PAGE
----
The main issue at hand was whether the cars were obtained solely to be used as trading stock or if they had another intended purpose. The Commissioner did not dispute that the cars were indeed held as trading stock but argued that they were also intended for other uses. The Full Federal Court was divided on the matter, but the majority agreed with the Commissioner and the primary judge that the cars were not exclusively used as trading stock. The Court held that for the cars to be considered as trading stock, they must be used exclusively for that purpose. The Court based its decision on the extensive promotion of the museum and the commercial nature of its operations. They found that the cars were not simply being displayed as if in a showroom for sale, but were being presented in a manner that went beyond that.

Non-Arm’s Length Income of an SMSF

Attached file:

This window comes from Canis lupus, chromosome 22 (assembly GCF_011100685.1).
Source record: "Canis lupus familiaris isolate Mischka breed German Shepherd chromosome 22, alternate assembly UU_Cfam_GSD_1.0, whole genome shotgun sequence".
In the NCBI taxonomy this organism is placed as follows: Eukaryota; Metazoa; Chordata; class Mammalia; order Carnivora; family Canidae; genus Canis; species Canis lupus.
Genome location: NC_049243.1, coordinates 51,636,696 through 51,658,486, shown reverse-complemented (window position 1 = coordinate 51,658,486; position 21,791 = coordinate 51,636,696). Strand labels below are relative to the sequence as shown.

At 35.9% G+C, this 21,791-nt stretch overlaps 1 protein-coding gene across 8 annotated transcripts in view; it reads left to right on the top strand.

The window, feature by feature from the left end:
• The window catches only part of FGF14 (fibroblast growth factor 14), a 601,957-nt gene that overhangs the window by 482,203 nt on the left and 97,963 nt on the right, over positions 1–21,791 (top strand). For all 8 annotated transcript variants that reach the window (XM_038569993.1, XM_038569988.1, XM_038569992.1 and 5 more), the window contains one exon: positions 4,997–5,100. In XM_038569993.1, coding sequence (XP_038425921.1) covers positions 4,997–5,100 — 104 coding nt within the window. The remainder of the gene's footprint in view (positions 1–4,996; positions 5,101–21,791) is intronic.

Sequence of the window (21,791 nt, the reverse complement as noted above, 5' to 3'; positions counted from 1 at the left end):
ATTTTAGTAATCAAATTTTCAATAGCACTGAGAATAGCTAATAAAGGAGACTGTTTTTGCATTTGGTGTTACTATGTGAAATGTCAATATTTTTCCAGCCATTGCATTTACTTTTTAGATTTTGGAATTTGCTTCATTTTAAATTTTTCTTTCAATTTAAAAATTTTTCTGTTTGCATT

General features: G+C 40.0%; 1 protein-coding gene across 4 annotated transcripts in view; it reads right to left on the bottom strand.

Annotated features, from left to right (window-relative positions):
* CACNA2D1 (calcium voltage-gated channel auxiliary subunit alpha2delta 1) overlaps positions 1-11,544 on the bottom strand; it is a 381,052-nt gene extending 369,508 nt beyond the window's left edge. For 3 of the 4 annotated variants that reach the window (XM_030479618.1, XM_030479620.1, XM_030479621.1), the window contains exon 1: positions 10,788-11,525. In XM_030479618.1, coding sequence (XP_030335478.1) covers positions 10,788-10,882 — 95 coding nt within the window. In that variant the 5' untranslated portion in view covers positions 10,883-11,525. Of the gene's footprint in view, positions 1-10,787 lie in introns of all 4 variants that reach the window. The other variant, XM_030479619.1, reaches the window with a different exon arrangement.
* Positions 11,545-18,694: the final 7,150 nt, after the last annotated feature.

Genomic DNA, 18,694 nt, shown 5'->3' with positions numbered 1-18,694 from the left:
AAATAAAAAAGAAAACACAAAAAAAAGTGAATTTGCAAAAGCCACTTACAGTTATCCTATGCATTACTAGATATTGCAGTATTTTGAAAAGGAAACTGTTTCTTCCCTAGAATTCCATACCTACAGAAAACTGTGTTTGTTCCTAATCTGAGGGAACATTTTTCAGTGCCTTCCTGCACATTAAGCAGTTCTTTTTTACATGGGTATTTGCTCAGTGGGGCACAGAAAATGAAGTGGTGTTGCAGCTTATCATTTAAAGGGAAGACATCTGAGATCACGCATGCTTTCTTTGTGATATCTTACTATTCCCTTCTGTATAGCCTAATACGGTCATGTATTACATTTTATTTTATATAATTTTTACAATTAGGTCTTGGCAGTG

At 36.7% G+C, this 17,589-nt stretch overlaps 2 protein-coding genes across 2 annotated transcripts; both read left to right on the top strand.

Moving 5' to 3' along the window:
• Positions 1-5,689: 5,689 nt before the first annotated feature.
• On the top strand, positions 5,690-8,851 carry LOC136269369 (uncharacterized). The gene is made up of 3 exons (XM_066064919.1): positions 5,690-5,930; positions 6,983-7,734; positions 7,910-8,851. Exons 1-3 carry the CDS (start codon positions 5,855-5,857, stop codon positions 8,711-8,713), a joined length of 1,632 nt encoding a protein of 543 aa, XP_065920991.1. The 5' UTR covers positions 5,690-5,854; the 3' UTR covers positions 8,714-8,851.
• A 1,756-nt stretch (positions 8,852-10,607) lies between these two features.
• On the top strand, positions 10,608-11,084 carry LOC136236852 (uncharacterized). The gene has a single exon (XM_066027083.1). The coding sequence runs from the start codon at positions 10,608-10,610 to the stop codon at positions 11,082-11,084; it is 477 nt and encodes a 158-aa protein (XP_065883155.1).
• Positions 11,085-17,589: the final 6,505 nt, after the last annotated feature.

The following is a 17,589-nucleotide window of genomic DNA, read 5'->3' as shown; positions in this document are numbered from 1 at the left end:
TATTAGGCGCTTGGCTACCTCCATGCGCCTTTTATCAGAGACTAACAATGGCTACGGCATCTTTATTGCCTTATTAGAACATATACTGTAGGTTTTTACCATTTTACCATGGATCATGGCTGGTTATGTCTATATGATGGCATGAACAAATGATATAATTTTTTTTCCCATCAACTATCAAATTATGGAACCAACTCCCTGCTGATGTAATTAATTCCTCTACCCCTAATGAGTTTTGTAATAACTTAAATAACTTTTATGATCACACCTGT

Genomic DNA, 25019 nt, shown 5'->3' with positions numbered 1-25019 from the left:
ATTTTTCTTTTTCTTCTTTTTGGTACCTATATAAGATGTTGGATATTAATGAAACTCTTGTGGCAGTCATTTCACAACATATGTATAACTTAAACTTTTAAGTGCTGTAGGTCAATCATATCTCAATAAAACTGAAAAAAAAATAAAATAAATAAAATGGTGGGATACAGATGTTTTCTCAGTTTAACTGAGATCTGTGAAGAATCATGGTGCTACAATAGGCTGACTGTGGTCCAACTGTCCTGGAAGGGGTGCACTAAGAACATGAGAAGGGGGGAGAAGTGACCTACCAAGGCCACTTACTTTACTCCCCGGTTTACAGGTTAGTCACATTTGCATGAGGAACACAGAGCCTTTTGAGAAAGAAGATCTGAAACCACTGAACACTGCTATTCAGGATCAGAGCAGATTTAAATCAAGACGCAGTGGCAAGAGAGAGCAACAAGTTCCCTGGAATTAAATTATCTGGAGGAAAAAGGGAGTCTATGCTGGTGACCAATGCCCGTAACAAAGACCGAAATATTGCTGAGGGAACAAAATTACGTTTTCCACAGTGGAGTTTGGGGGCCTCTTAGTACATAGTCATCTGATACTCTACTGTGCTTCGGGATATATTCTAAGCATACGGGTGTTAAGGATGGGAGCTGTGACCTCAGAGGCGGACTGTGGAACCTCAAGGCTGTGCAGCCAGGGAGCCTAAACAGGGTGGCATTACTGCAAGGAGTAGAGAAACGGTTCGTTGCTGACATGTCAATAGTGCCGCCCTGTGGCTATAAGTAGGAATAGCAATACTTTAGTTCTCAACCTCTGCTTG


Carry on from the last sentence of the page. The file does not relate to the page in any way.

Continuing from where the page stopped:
Although the AAT determined that the parties involved did not negotiate on equal terms, the NALI regulations were not invoked. Therefore, the income generated was not subject to penalty taxes. The SMSF served as the primary beneficiary/unit holder and received interest income from a lending agreement in which funds were provided by various related entities (including a unit trust in which the SMSF held units, as well as two companies) before being lent to unrelated parties.

The primary factor in the decision was that even though the related parties were not involved with each other at arm’s length, the income which was received by the SMSF as the result of the arrangement was not above the amount that the SMSF might have expected to receive if those parties had been involving with each other at arm’s length.

From the private lending space, the support of expert witnesses, indicating that the arrangement as structured was in commercial arrangements, was essential. The expert witness of the Commissioner was deemed less knowledgeable in relevant areas, having experience primarily in the context of larger lenders and banks.